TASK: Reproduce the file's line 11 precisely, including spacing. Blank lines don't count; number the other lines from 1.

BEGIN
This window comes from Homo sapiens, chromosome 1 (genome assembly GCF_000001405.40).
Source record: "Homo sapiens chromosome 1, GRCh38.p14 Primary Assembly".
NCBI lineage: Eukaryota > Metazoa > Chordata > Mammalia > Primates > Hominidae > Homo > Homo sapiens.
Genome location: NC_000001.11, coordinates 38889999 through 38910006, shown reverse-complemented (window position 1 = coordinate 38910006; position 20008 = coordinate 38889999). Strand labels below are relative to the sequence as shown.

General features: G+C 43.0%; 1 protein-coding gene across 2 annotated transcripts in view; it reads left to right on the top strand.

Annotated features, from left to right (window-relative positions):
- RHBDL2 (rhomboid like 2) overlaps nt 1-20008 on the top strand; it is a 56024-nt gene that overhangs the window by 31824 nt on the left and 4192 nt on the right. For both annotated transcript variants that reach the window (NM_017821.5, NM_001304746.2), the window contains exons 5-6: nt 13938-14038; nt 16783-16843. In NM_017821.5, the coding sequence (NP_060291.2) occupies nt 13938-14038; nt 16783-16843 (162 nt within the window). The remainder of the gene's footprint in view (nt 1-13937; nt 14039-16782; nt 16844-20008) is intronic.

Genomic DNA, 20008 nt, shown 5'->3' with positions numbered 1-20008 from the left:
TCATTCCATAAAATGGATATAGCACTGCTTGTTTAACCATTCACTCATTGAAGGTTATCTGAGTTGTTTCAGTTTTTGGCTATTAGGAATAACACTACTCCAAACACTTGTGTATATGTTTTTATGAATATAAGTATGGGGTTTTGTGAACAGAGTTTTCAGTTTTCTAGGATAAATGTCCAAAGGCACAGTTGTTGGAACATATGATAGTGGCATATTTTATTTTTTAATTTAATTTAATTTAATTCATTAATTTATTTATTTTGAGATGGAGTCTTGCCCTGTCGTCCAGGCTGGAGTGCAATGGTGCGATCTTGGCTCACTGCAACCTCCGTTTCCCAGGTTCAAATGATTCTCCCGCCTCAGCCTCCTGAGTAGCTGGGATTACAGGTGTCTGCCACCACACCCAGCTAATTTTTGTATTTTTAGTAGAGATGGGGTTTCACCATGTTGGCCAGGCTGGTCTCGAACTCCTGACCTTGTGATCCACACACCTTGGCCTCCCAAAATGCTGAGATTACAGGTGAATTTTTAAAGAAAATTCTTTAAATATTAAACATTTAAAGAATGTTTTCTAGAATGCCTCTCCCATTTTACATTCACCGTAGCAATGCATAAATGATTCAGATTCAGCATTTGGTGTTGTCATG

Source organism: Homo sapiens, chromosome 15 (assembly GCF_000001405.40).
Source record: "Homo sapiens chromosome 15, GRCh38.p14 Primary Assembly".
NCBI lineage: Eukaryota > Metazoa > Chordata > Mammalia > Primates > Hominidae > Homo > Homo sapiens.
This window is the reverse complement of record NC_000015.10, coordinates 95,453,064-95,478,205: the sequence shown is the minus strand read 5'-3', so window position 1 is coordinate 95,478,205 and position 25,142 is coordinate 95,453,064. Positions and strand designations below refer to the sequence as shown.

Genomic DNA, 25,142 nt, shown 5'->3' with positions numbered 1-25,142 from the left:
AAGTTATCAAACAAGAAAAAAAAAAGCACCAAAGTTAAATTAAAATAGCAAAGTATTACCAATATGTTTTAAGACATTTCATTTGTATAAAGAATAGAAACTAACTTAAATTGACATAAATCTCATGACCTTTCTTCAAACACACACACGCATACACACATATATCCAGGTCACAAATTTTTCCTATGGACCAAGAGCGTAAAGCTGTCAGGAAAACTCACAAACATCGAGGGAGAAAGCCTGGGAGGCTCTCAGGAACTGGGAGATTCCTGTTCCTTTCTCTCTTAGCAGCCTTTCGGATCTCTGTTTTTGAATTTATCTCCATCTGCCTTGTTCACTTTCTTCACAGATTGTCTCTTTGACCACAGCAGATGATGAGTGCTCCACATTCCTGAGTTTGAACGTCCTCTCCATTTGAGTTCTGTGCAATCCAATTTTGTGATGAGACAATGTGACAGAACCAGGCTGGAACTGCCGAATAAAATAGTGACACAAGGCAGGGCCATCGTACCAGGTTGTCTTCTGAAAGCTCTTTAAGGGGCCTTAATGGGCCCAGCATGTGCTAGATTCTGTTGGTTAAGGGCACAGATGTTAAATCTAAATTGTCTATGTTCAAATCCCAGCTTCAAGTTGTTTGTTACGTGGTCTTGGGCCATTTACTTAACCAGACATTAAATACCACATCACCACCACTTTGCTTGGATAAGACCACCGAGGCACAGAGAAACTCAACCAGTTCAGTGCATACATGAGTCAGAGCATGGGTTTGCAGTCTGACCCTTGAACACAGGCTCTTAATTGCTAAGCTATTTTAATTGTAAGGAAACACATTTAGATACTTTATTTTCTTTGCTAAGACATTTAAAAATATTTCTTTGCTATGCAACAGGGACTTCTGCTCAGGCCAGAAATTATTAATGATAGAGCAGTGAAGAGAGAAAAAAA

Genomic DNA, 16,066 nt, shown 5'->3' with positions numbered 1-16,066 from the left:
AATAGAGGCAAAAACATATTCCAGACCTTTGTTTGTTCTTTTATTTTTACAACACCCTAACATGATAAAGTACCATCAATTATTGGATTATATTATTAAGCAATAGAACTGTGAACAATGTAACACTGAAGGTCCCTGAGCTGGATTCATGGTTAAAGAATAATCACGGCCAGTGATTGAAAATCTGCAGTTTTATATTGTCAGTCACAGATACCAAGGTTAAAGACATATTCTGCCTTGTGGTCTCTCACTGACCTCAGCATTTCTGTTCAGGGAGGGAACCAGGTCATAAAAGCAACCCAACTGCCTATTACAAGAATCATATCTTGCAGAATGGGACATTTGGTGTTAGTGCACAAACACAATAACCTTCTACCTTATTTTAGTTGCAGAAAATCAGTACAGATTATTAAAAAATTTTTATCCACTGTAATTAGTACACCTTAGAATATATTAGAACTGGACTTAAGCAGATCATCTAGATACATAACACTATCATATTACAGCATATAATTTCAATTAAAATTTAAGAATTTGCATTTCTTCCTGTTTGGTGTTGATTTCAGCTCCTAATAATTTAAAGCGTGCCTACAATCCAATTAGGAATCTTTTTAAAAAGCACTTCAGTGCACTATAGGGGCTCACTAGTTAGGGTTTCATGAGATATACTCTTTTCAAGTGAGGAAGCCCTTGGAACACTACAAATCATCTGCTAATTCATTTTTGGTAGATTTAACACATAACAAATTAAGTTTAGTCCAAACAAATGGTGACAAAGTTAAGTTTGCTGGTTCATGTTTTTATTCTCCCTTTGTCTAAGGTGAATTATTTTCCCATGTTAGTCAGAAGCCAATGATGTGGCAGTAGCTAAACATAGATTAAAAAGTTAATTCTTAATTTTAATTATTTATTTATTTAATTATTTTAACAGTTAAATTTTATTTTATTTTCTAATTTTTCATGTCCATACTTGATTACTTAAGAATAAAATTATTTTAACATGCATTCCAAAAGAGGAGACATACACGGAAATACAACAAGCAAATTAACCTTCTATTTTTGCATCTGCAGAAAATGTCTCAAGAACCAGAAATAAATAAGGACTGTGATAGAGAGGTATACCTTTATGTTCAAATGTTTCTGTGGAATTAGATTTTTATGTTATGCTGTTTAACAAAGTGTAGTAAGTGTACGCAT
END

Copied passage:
Source record: "Homo sapiens chromosome 15, GRCh38.p14 Primary Assembly".